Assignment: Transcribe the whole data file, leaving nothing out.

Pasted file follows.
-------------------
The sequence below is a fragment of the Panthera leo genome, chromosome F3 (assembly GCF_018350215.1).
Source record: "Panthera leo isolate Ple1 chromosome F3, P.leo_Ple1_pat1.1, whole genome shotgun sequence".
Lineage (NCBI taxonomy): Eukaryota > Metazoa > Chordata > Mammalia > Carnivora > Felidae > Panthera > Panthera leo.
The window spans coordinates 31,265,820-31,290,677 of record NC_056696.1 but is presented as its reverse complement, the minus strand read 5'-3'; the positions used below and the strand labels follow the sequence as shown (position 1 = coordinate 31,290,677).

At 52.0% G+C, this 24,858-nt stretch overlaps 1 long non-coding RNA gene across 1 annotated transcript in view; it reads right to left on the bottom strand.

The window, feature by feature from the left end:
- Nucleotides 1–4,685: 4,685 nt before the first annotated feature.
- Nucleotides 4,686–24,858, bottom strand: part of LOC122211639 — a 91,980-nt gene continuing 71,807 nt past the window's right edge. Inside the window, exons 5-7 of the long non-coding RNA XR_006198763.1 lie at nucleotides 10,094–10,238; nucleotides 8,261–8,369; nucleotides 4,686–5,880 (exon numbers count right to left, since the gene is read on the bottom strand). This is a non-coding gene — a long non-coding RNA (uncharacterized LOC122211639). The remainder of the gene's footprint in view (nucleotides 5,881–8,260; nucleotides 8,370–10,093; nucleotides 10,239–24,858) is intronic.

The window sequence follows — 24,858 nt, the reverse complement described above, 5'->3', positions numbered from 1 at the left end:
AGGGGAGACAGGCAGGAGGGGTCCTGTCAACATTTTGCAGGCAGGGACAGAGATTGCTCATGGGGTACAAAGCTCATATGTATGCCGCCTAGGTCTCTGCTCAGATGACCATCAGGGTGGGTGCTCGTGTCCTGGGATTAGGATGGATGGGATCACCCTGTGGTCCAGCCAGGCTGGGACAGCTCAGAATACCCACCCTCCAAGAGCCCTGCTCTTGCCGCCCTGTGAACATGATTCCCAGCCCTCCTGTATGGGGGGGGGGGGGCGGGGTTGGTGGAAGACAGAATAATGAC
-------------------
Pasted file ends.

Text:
The sequence below is a fragment of the Panthera leo genome, chromosome F3 (assembly GCF_018350215.1).
Source record: "Panthera leo isolate Ple1 chromosome F3, P.leo_Ple1_pat1.1, whole genome shotgun sequence".
Lineage (NCBI taxonomy): Eukaryota > Metazoa > Chordata > Mammalia > Carnivora > Felidae > Panthera > Panthera leo.
The window spans coordinates 31,265,820-31,290,677 of record NC_056696.1 but is presented as its reverse complement, the minus strand read 5'-3'; the positions used below and the strand labels follow the sequence as shown (position 1 = coordinate 31,290,677).

At 52.0% G+C, this 24,858-nt stretch overlaps 1 long non-coding RNA gene across 1 annotated transcript in view; it reads right to left on the bottom strand.

The window, feature by feature from the left end:
- Nucleotides 1–4,685: 4,685 nt before the first annotated feature.
- Nucleotides 4,686–24,858, bottom strand: part of LOC122211639 — a 91,980-nt gene continuing 71,807 nt past the window's right edge. Inside the window, exons 5-7 of the long non-coding RNA XR_006198763.1 lie at nucleotides 10,094–10,238; nucleotides 8,261–8,369; nucleotides 4,686–5,880 (exon numbers count right to left, since the gene is read on the bottom strand). This is a non-coding gene — a long non-coding RNA (uncharacterized LOC122211639). The remainder of the gene's footprint in view (nucleotides 5,881–8,260; nucleotides 8,370–10,093; nucleotides 10,239–24,858) is intronic.

The window sequence follows — 24,858 nt, the reverse complement described above, 5'->3', positions numbered from 1 at the left end:
AGGGGAGACAGGCAGGAGGGGTCCTGTCAACATTTTGCAGGCAGGGACAGAGATTGCTCATGGGGTACAAAGCTCATATGTATGCCGCCTAGGTCTCTGCTCAGATGACCATCAGGGTGGGTGCTCGTGTCCTGGGATTAGGATGGATGGGATCACCCTGTGGTCCAGCCAGGCTGGGACAGCTCAGAATACCCACCCTCCAAGAGCCCTGCTCTTGCCGCCCTGTGAACATGATTCCCAGCCCTCCTGTATGGGGGGGGGGGGGCGGGGTTGGTGGAAGACAGAATAATGAC